On the other side the hull planks, inside Elf’s belly, volunteers were still adjusting the nuts on keel bolts. The fellow with the shaved head was shouting questions from inside the engine compartment to volunteers outside as he attempted to fit the packing gland.
When a mechanic’s questions couldn’t be resolved, a crowd of volunteers gathered around Carrion, seeking direction.
A reporter pulled Carrion aside, needing an interview. Over his shoulder, the video photographer aimed his camera, recording the moment for a documentary with which Carrion was cooperating.
Volunteers scrambled up and down an aluminum ladder propped on Elf’s side. One man lay on his back on the gravel under the yacht, daubing a slurry up into the bolt holes in the lead keel, now painted red. Others with buckets of red paint moved along the hull, sweeping their brushes loaded with red bottom paint, giving Elf a final coat.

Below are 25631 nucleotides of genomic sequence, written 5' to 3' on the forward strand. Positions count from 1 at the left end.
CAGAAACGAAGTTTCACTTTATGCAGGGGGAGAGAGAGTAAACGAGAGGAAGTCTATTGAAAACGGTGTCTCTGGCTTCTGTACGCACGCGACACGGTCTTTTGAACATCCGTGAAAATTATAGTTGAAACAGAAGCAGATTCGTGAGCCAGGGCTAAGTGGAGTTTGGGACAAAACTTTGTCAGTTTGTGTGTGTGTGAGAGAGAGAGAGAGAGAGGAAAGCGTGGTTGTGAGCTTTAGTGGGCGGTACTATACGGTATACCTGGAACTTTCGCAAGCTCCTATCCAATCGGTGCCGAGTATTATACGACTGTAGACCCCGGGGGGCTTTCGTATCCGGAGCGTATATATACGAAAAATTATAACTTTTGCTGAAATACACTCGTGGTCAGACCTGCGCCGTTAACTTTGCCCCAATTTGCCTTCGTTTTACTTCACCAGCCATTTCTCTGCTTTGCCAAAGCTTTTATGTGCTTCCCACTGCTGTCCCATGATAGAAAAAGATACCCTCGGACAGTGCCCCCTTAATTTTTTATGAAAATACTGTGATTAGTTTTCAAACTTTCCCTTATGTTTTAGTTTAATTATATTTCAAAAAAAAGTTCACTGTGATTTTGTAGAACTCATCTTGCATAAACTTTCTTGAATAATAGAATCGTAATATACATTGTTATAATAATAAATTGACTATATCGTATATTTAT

Just before the diesel engine of the 20-ton Travelift rumbled to life, Carrion, still in a sweaty T-shirt and chinos, climbed a step ladder and mounted Elf’s carved figurehead: a varnished, wild-eyed creature that he said was, in fact, an elf.
Then, with the Travelift on its way, Carrion muttered a joke about going to see Clark Kent. When he returned, in a fresh Elf shirt and shorts, Elf hung in the Travelift slings as a few last brushstrokes finished her bottom painting.
Now the crowd migrated to the launching rails, near a canopy where the champagne had been chilled. With Elf poised over the water in the slings and Carrion standing before her, facing the crowd, he received the compliments of friends and admirers. Seventeen years of restoration was nearly completed. The champagne was poured. Toasts were offered.